On 14-15 January 2013, senior legislators from 25 developed and developing countries met in London at the first GLOBE Climate Legislation Summit. We recognised the responsibility we have as legislators and parliaments to respond to changing national and international demands by developing and passing laws and to scrutinise government performance on matters of climate change and green economic development.
We were addressed by Christiana Figueres, Executive Secretary of the UN Framework Convention on Climate Change, the Speaker of the UK House of Commons, UK Secretaries of State for Energy and Climate Change and International Development and senior legislators from 25 countries in the spirit of cooperation, understanding and mutual learning. We were moved and inspired by Ms Figueres’s characterisation of the fundamental role of national legislation and legislators in delivering the action required to avoid dangerous climate change and creating the political conditions for success in the international negotiations under the Durban Platform.
As the 3rd edition of the GLOBE Climate Legislation Study shows, national legislation on climate change is advancing at a rapid pace. Significant advances have been seen in 2011-12 in Australia, Bangladesh, Brazil, Chile, China, Colombia, El Salvador, EU, India, Indonesia, Japan, Kenya, Mexico, Pakistan, South Africa, South Korea, the US and Vietnam.This reflects the increasing understanding that creating the right legislative and regulatory response to climate change brings real benefits, including increased energy security, improved resource efficiency, better air quality and improves the resilience of our economies to the impacts of climate change. There is a clear correlation between robust, long-term legislation and the amount of investment generated in the clean energy sector.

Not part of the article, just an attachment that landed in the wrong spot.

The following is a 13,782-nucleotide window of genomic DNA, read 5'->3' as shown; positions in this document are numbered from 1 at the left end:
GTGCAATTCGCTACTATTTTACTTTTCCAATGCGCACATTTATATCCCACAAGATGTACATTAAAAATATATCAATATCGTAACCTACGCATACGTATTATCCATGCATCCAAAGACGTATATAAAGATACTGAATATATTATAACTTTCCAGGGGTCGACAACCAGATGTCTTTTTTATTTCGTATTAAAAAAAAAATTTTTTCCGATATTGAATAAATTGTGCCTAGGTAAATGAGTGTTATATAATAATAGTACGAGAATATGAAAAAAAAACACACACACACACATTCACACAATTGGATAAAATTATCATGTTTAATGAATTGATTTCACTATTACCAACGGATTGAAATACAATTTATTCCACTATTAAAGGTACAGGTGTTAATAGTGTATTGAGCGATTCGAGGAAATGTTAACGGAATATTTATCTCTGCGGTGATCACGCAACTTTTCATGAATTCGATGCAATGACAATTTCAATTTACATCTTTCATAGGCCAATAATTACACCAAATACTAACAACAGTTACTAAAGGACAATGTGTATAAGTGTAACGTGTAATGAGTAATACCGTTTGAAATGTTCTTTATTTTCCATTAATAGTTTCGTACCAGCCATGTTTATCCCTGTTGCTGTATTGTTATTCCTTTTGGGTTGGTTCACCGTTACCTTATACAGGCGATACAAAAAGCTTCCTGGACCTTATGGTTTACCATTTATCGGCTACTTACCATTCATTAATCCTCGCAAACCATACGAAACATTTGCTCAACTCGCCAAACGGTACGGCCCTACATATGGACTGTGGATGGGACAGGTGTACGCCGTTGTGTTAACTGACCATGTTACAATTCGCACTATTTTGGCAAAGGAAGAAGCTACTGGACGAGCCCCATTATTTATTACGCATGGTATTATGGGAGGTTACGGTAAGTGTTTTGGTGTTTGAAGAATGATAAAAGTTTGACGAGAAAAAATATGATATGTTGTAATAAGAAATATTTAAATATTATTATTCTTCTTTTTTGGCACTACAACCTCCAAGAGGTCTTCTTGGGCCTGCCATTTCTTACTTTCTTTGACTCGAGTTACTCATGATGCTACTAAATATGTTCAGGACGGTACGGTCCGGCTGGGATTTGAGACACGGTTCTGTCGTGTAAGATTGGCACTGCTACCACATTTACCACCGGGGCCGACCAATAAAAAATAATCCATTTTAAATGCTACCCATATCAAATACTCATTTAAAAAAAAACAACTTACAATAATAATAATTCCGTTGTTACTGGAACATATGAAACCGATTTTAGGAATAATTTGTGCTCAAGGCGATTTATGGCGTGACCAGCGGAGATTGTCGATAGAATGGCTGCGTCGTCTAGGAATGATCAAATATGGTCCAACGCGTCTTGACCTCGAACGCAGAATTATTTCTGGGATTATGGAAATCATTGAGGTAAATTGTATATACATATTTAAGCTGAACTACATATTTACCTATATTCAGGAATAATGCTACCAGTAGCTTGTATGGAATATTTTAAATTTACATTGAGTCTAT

It is also clear that no strategy to avoid dangerous anthropogenic climate change would be credible without a strategy to reduce emissions from deforestation and sustainable forest management. In addition to positive domestic benefits, national legislation can also be an enabler, helping to create the right political conditions for a global deal in 2015 under the Durban Platform.
A global deal will only be possible if the national frameworks are in place in a critical mass of countries to measure, manage and report carbon. That is why GLOBE has launched the GLOBE Climate Legislation Initiative (GCLI), a new high-level policy process involving senior legislators from 33 countries. The GCLI will support legislators to advance the legislative response to climate change. By sharing knowledge, experience and by moving together, in a consistent fashion, legislators can magnify the benefits of moving towards a low carbon economy and minimize the competitive distortions. We are committed to advancing the legislative response to climate change and will work continuously to adopt and implement climate change-related legislation.